This work has now been released on CD and vinyl, and it is a powerful, tremendously moving experience to listen to it. Arve Tellefsen (violin) and Live Maria Roggen (vocals) play key roles, surrounded by strings and electronics forming a colourful and dynamic landscape around them. Øystein Moen and Kjetil Bjerkestrand play Minimoog Voyager, and on strings we hear the Trondheim soloists led by their concert master Tino Fjeldli.
The work has seven movements, and the old mass texts are performed in Latin and English.
Through his long career Kjetil Bjerkestrand has written music in countless genres, and has always been much-sought after for collaborations with artists and orchestras, in addition to releasing records under his own name (“Piano poems” KKV 2010). This is how he explains why he composed this work without a commission or deadline:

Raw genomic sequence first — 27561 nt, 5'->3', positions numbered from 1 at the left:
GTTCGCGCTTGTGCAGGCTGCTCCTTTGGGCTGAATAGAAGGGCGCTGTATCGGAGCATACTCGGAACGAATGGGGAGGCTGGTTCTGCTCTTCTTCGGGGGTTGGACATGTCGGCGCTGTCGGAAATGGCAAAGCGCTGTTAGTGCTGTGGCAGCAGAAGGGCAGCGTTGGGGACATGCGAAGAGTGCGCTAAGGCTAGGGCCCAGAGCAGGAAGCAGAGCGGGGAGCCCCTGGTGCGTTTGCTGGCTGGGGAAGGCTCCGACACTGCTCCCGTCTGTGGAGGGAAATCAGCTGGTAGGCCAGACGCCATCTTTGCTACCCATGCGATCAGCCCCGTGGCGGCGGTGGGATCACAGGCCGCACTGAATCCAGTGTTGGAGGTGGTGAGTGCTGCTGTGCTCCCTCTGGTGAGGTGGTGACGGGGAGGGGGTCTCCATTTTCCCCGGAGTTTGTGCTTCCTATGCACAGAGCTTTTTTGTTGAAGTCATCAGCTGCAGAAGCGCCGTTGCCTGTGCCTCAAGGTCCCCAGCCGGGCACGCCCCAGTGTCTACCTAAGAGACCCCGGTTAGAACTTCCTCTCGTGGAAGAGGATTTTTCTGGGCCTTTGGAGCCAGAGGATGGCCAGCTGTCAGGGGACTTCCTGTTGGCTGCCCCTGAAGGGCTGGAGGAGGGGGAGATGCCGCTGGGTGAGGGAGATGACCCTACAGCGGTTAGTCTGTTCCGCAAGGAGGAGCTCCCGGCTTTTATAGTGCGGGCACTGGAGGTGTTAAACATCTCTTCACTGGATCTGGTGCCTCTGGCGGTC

- Some years ago my doctor told me that I needed to step back a bit and take sick leave, I’d been pushing myself a bit too hard. So I asked him. Does that mean I can’t even write music? Sure you can he said, but no deadlines. That’s when I started to write “Stabat Mater”, movement by movement, never thinking that it needed to be finished by any particular date. I could really have called the work “Stabat Mater – music with no deadline”.
Kjetil Bjerkestrand’s friend and collaboration partner over many years, the violinist Arve Tellefsen, listened to some of what he was working on and immediately expressed his wish to have the work presented for the first time at the Oslo Kammermusikkfestival (Festival of Chamber Music) in 2017. And so it was to be. When working on the composition, Kjetil’s father passed away. His father’s peaceful passing led him to conclude the dramatic, at times quite dark work with the lyrical and endlessly beautiful movement “Into Paradise”, dedicated to his father.
The album cover is “Rainbow Crucifixion” by Sverre Bjertnæs, a picture Kjetil Bjerkestrand kept close by during the entire writing process. It depicts a crucified Christ against a rainbow background. Stabat Mater in Latin means “The mother stood there,” and with this choice of motif on the front page the composer indicates that the listener is entering into Jesus’ mother’s situation, looking upon her dying son.